St. John’s College, Oxford, January 7 & 8, 2019

The two day gathering on 7 and 8 January was hosted at St. John’s College, Oxford. Here we assembled a group of scholars and practitioners to discuss the ways in which digital visualising technologies are convening different types of publics across cities and heritage organisations.

Structured around the themes of digital urban publics and the imagined pasts of urban heritage, each of the two days fostered dialogue between media theorists and digital humanities professionals, digital designers, cultural geographers and urban campaigners. Anchored by keynotes and fleshed out by dynamic panels and discussants, we were thrilled to host such an impressive congress of digital media scholars and professionals.

‘Publics’ and Smart Cities—Jan 7th

Our first day took four cuts through the digital, visual and cultural in urban settings. Examining environmental data, urban screens both large and small, storytelling about urban change, and engagements with future urban technologies, we drew academics and practitioners into conversation to consider the various ways in which publics — both actual and projected — intersect and gather around digital/visual media and technologies. The sessions were as follows:

— (University of Cambridge) in conversation with (Friends of the Earth, Oxford) and Tony Bush (Apertum, Oxford). Moderator TBA.

— (Birkbeck College, University of London) in conversation with and Phillipa Tipper (). Moderated by (University of Oxford, SoGE).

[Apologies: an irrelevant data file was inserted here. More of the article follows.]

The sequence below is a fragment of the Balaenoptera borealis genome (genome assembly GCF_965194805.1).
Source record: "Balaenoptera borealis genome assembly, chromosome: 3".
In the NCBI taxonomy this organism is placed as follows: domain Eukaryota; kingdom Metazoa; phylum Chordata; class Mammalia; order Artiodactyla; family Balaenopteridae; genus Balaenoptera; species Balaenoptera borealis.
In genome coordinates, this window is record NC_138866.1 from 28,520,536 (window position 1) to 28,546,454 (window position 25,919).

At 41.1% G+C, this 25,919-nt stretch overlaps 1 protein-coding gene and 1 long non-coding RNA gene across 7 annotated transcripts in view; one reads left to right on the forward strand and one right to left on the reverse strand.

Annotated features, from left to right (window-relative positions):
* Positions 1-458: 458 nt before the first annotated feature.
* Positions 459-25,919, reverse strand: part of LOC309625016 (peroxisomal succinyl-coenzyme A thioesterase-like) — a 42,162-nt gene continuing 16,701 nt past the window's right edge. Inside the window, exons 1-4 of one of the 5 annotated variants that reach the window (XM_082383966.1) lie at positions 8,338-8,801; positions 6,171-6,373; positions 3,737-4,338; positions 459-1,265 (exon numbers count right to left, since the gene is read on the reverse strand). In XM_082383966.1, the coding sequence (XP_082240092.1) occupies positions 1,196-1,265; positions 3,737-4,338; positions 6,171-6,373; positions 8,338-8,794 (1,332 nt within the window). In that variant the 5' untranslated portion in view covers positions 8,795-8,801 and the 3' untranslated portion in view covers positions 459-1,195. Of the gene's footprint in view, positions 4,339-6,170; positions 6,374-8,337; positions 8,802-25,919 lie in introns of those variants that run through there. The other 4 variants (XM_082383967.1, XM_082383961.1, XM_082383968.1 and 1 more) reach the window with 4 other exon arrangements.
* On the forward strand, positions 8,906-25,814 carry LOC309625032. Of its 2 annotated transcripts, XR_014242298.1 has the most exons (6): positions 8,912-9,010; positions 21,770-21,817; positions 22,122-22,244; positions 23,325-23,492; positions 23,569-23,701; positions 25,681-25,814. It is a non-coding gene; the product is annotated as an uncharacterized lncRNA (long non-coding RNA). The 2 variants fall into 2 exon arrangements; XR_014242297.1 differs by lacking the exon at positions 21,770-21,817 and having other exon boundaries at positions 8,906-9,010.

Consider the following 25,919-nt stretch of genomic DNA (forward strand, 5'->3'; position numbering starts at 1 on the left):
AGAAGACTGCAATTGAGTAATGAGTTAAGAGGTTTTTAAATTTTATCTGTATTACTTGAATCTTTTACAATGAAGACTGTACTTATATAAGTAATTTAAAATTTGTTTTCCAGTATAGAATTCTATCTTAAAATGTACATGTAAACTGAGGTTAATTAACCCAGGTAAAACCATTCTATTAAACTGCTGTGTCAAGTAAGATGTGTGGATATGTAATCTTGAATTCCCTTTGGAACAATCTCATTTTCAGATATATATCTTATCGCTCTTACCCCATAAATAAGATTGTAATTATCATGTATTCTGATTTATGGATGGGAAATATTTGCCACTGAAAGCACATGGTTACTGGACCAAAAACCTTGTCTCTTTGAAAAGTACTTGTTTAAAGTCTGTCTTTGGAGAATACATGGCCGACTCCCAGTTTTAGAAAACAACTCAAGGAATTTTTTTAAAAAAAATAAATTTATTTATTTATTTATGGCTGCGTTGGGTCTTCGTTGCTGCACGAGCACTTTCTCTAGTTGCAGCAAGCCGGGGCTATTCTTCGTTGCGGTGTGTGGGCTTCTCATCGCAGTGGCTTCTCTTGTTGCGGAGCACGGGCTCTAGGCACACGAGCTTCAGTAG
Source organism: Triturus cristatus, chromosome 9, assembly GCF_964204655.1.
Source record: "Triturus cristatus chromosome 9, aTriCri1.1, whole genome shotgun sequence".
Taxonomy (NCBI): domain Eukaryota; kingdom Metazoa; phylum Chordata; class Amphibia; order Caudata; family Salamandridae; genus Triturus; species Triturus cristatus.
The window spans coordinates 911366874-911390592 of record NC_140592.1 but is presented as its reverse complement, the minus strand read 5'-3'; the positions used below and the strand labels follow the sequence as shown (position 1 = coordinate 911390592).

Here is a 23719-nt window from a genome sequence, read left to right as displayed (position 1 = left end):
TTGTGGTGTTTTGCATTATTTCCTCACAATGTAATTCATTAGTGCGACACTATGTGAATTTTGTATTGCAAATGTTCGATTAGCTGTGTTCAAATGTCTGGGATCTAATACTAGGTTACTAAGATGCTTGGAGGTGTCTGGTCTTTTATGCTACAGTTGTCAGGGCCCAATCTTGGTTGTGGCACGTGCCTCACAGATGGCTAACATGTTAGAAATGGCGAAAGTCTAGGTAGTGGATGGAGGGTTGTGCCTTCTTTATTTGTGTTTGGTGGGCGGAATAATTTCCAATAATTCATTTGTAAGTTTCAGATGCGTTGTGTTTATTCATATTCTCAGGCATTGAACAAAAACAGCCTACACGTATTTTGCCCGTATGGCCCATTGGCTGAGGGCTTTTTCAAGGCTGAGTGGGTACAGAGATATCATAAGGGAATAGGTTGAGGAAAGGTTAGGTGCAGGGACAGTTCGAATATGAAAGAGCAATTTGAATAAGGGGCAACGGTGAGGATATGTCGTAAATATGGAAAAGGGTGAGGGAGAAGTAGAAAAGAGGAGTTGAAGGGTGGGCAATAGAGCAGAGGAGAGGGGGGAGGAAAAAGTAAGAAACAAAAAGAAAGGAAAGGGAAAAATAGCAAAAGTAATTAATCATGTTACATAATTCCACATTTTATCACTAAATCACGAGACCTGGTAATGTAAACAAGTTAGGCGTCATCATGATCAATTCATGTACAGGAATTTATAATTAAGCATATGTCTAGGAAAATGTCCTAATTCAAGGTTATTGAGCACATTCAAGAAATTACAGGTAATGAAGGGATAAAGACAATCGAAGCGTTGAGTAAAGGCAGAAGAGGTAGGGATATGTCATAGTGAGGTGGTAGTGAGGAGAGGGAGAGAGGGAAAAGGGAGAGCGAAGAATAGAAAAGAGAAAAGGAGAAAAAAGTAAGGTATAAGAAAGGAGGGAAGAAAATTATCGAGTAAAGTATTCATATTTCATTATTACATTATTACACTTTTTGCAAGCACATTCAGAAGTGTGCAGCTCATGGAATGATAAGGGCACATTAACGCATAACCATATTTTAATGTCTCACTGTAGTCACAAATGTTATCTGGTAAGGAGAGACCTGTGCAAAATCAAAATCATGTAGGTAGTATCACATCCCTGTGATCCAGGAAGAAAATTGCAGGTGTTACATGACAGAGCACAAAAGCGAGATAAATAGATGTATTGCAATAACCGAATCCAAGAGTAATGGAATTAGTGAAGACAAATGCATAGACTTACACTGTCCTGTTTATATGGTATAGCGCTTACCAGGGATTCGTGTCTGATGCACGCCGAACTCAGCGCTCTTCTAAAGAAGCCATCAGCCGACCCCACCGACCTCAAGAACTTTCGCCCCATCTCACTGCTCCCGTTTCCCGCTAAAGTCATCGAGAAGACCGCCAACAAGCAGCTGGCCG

— (Author, Against the Smart City and Radical Technologies) in conversation with (London School of Economics). Moderated by (University of Oxford, SoGE).

— (University of Zagreb), in conversation with (Public Art Lab, Berlin). Moderated by (Royal Holloway, University of London)

‘Publics’ and Heritage —Jan 8th

In contrast with the first day of programming, the second was built around a pair of keynote addresses from (King’s College, London) and (Brunel University). Where Dr. Datta’s research concerns the digital turn and post-colonial urban futures, Dr. Degen’s takes up questions of urban temporalities with a current focus on the Museum of London’s planned move to a new site. Both considered the various ways in which the future of urban spaces are alternately bound up in complicated histories and imagined futures projected as being distinctly visual. Each keynote was matched with a discussant. We were delighted to welcome both Dr. (Srishti Institute of Art, Design and Technology) as discussant of Monica's keynote, and Prof. (University of Exeter) as discussant of Ayona’s keynote.

Accompanying these talks was a panel taking up questions of digital heritage as they’re finding articulation both online and in contemporary museum spaces. Here, heritage academics were be placed in conversation with heritage and digital design professionals, moderated by (University of Oxford, SoGE). Participants were as follows:

— (University of Oxford, CABINET project)

— (Creative Director, ISO Design, Glasgow)

Head over to our archives page for photos and re-caps of ‘digital visual publics’.